Some people have all the luck. Chilean billionaire Sebastián Piñera's first term as the country's president in 2010-14 saw economic growth rates of 4-5%, boosted by historically high copper prices. In 2015, a slump in global copper prices soured President Michelle Bachelet's second term as president with economic growth at just 1.6% as she left office, the slowest pace since 2009. Now, in 2018 as Piñera enters his second presidential term, copper prices are again on the rise, leading inevitably to a stronger economic forecast for Chile. Copper mining is a crucial aspect of Chile's economy as it represents 10% of GDP, more than 90% of mining exports and around 12% of the county's tax income.
To give him his due, it is not just the price of copper that is boosting investor confidence. Piñera's pro-business policies also make local and international mining investors feel more comfortable, a fact that has been ratified by ratings agencies such as Fitch and Moody's. Piñera's plans to reduce red tape and cut corporate taxes are positive for business confidence. Fitch forecasts Chile's GDP growth will recover to 2.7% this year and 2.9% in 2019. Research firm Capital Economics is even more upbeat and expects GDP to hit 3.5% this year, with a 15% rise in copper export revenue.
The mining sector in particular is expected to benefit from the upswing. "Mining investment had been a big drag on economy and now this is turning, and with a right wing president elected... confidence will be back and investment is likely to accelerate," EM debt analyst at European asset manager Carmignac, Joseph Mouawad, told BNamericas after the December 2017 election.
Fitch agrees. "Investments in the mining sector should increase due to the confluence of elevated copper prices plus the election of Piñera," the agency said.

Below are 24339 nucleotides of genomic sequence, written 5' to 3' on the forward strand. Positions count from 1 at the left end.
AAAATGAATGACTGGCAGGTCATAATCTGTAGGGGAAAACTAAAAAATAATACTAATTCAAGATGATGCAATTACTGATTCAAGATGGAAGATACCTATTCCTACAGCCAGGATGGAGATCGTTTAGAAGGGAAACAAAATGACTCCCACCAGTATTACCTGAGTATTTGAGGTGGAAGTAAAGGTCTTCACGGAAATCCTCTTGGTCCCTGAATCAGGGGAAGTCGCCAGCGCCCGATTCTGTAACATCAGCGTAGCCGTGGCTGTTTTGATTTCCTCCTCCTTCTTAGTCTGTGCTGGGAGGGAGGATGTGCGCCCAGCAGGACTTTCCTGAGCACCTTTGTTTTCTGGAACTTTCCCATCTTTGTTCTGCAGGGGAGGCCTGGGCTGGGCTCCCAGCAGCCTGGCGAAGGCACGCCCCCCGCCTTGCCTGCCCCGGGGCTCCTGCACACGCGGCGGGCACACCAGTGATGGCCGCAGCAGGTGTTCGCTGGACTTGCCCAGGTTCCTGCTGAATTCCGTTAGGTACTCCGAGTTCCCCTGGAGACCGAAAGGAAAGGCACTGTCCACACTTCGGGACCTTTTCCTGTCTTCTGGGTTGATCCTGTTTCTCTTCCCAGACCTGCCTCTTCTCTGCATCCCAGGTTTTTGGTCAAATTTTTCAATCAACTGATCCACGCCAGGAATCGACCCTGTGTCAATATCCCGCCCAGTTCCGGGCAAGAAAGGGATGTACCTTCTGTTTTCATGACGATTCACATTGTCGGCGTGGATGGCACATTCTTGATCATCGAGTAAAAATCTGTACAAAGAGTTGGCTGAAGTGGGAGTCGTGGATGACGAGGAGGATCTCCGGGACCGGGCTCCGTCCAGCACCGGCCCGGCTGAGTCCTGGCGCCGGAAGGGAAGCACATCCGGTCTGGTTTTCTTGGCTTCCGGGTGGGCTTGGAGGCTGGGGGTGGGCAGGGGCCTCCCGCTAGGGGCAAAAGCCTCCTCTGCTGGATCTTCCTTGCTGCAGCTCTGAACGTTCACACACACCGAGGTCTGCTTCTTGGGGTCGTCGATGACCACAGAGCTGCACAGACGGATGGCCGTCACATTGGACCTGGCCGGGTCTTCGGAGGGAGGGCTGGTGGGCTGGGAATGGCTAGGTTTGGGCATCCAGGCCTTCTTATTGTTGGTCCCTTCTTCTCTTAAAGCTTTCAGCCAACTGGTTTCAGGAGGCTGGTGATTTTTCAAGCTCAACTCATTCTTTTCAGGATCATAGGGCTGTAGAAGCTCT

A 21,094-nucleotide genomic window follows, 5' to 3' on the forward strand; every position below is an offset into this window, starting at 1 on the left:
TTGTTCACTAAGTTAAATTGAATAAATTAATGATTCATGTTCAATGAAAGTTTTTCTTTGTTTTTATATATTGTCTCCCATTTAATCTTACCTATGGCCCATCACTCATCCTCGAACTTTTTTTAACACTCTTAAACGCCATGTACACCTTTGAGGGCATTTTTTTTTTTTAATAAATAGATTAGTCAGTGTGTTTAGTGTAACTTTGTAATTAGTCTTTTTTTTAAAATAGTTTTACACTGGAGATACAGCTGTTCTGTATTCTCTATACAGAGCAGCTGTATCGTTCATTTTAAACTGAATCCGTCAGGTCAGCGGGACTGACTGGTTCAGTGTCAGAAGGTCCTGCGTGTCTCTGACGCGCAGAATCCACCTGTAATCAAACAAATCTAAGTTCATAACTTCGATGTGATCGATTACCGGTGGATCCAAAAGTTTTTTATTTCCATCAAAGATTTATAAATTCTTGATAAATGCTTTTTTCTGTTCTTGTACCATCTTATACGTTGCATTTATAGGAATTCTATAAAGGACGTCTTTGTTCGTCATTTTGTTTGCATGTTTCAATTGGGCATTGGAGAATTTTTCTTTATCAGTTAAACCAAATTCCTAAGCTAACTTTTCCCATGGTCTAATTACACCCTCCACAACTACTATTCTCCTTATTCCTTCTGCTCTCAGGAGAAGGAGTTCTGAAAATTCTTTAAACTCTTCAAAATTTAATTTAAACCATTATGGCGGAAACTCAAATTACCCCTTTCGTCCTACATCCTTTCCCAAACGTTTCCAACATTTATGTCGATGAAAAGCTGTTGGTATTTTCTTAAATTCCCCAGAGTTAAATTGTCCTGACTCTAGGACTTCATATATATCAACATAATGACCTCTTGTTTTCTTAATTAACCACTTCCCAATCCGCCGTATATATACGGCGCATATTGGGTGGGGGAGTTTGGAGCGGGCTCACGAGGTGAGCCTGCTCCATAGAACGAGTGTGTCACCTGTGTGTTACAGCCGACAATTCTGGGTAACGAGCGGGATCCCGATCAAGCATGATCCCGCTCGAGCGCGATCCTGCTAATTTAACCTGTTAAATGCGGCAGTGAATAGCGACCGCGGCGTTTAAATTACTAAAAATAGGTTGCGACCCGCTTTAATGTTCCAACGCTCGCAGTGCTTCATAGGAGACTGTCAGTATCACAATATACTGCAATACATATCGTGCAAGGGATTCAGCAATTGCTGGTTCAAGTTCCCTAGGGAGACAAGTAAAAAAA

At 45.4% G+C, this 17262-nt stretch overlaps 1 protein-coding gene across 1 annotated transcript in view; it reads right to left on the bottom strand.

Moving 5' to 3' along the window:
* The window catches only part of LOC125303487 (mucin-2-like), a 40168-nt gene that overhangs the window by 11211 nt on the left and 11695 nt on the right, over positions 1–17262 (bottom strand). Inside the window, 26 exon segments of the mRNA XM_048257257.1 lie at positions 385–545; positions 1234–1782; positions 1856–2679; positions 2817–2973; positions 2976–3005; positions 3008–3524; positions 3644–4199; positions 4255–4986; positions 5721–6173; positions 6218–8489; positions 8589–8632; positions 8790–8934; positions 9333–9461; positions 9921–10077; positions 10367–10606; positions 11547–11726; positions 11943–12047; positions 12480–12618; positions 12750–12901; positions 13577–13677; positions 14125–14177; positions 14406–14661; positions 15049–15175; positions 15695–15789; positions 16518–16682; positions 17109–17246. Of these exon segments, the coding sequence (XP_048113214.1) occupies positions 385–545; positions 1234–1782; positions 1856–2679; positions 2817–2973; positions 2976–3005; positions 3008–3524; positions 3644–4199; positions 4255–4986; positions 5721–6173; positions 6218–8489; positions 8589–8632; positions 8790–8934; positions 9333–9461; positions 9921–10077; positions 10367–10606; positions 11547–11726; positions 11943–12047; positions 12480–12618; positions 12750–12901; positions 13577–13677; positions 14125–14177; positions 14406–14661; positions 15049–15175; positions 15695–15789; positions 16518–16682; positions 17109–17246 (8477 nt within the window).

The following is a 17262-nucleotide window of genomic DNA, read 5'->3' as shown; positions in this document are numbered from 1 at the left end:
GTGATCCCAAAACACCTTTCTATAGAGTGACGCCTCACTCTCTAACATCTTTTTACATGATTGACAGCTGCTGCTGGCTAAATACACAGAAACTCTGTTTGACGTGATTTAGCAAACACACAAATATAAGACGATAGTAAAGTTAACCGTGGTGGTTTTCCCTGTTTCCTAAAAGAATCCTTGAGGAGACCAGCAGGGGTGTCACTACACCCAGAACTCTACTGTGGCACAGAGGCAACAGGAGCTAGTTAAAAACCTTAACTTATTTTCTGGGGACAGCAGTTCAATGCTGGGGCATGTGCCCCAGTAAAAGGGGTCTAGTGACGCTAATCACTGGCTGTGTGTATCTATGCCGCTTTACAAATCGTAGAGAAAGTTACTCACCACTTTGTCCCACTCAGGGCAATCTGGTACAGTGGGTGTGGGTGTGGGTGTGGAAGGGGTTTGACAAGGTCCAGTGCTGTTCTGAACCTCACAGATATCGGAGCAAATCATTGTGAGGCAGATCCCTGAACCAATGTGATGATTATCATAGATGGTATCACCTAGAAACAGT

Chile is considered the Latin American country most likely to improve its mining investment climate 2018, rising from third place last year thanks to optimism around the return of President Piñera, according to BNamericas' Mining Survey 2018.
All this optimism has set the stage for a period of economic growth and mining investment. "I expect investors to be less cautious under Piñera as they were under Bachelet - he will go to lengths to speak about his commitment to the [mining] sector and is much less populist in his rhetoric," Control Risks analyst Laura Sharkey says.
However, challenges remain. Piñera's corporate tax cuts are not a done deal, especially since the center-left coalition only just raised them. "We do not expect a wholesale reversal of Bachelet-era fiscal reforms and other social reforms, as [Piñera] does not have a majority in congress and will face a relatively robust opposition that still enjoys popular support," Moody's said.
And even though investors are a strong lobby, "there is a significant proportion of the population who believes he is favouring investors over policies which improve quality of life for Chileans. This could lose him potential support in congress," says Sharkey.
Mining companies in Chile, and particularly the large-scale copper producers which characterize the sector in the country, also face technical challenges that are making it more difficult and expensive to grow, such as lower ore grades, water scarcity and impurities. In this context, productivity will remain a strong focus going forward.